As with anything in life, relationships matter. It’s not always about what you know, but who you know. That’s true for the corporate world, for the music industry and for lots of other places in life.
When I think of building relationships in student ministry, however, the reverse is often true; it may not be our need for us to know students, but it sure is a need for students to know us.
Let’s do an experiment: I want you to think of the single most influential person in your life when you were a teen. If you are thinking of more than one person, quickly narrow it down to one just for this exercise. Now, if you are like many youth workers I am privileged to lead on a regular basis, the one person you are probably thinking of from your teen years is an adult. Hal Hamilton taught me that "a student will gravitate toward the oldest person who will take them seriously." I have found that to be the case.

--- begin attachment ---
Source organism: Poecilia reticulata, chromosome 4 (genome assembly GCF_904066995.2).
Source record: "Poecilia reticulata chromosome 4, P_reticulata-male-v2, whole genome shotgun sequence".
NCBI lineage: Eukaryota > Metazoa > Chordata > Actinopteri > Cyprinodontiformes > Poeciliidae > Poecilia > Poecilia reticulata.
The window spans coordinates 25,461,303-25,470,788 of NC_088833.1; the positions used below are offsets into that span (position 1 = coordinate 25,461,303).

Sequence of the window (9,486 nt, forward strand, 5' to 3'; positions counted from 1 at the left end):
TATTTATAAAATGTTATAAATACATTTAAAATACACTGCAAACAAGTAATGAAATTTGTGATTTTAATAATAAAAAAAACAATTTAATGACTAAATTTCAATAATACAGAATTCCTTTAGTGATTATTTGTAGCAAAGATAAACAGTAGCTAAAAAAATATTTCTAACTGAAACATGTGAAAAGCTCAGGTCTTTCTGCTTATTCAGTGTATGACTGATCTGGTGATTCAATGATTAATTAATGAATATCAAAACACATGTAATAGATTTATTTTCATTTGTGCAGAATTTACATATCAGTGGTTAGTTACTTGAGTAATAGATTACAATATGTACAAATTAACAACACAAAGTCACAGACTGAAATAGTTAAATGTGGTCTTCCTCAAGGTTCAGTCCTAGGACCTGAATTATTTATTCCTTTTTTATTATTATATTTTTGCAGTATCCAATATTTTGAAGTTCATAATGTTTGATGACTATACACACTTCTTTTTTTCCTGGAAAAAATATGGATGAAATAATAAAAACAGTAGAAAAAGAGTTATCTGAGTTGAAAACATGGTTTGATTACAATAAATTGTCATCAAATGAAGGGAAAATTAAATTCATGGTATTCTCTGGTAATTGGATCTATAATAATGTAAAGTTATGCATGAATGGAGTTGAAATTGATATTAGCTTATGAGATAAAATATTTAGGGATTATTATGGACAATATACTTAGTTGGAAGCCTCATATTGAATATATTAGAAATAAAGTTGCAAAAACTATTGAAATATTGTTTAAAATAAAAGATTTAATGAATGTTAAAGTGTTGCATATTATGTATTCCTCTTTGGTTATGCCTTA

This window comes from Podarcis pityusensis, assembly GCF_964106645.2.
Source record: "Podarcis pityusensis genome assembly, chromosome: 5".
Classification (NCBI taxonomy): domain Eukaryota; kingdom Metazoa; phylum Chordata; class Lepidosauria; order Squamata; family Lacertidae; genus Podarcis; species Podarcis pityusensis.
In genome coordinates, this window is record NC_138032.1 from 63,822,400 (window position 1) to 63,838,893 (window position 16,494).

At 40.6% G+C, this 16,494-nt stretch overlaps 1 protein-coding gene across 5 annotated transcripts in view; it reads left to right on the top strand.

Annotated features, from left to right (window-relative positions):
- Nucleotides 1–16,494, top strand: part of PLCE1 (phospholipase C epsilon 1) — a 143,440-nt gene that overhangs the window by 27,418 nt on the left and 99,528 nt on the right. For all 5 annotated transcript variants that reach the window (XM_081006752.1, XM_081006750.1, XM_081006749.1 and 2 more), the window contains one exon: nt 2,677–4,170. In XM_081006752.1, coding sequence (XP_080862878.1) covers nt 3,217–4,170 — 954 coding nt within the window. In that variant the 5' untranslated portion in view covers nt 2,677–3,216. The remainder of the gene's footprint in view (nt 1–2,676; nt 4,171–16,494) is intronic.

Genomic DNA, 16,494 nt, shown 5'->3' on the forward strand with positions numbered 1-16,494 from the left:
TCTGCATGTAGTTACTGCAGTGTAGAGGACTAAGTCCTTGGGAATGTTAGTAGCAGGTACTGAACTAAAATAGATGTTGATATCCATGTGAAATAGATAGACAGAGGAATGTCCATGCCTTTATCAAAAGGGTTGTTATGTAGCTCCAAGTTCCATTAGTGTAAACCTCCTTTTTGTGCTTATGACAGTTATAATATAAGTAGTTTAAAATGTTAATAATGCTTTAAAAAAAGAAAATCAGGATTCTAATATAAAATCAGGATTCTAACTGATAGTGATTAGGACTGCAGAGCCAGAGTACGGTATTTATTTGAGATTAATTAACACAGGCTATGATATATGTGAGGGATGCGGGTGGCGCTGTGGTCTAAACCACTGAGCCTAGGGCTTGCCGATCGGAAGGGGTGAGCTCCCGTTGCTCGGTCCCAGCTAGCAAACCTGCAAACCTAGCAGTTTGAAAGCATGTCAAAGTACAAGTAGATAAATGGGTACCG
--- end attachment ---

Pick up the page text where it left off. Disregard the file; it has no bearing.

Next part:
Jesus built relationships with people. He had a relationship with the masses and he was publicly known. He had a relationship with the crowds and many followed him, such as the seventy he sent out. He had a personal mentoring relationship with twelve and he had yet a deeper friendship with three. It’s through the life of Christ that we see that relationships with students are important. But why are they important? Here are five reasons: